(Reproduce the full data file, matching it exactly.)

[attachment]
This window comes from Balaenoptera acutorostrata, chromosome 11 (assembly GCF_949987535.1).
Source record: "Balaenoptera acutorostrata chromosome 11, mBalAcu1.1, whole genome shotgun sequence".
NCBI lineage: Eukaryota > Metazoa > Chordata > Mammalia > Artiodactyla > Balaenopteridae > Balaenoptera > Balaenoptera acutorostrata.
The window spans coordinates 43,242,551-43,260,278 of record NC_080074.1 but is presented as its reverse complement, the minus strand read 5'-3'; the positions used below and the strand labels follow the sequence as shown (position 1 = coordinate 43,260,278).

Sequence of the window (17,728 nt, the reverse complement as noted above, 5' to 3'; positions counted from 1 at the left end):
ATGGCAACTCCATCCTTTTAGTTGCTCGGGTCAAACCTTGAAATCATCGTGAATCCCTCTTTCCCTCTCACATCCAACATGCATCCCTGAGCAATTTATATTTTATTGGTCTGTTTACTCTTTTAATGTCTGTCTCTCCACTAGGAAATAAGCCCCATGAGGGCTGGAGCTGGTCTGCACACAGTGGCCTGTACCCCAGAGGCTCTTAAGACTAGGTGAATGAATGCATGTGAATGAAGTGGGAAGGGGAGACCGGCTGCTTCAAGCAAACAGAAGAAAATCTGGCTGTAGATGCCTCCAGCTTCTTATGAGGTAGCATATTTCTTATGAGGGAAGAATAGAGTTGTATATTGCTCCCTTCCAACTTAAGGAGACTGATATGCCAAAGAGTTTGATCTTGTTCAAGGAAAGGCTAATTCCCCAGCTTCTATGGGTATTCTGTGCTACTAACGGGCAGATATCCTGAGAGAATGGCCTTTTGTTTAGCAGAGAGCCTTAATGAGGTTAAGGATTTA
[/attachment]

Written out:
This window comes from Balaenoptera acutorostrata, chromosome 11 (assembly GCF_949987535.1).
Source record: "Balaenoptera acutorostrata chromosome 11, mBalAcu1.1, whole genome shotgun sequence".
NCBI lineage: Eukaryota > Metazoa > Chordata > Mammalia > Artiodactyla > Balaenopteridae > Balaenoptera > Balaenoptera acutorostrata.
The window spans coordinates 43,242,551-43,260,278 of record NC_080074.1 but is presented as its reverse complement, the minus strand read 5'-3'; the positions used below and the strand labels follow the sequence as shown (position 1 = coordinate 43,260,278).

Sequence of the window (17,728 nt, the reverse complement as noted above, 5' to 3'; positions counted from 1 at the left end):
ATGGCAACTCCATCCTTTTAGTTGCTCGGGTCAAACCTTGAAATCATCGTGAATCCCTCTTTCCCTCTCACATCCAACATGCATCCCTGAGCAATTTATATTTTATTGGTCTGTTTACTCTTTTAATGTCTGTCTCTCCACTAGGAAATAAGCCCCATGAGGGCTGGAGCTGGTCTGCACACAGTGGCCTGTACCCCAGAGGCTCTTAAGACTAGGTGAATGAATGCATGTGAATGAAGTGGGAAGGGGAGACCGGCTGCTTCAAGCAAACAGAAGAAAATCTGGCTGTAGATGCCTCCAGCTTCTTATGAGGTAGCATATTTCTTATGAGGGAAGAATAGAGTTGTATATTGCTCCCTTCCAACTTAAGGAGACTGATATGCCAAAGAGTTTGATCTTGTTCAAGGAAAGGCTAATTCCCCAGCTTCTATGGGTATTCTGTGCTACTAACGGGCAGATATCCTGAGAGAATGGCCTTTTGTTTAGCAGAGAGCCTTAATGAGGTTAAGGATTTA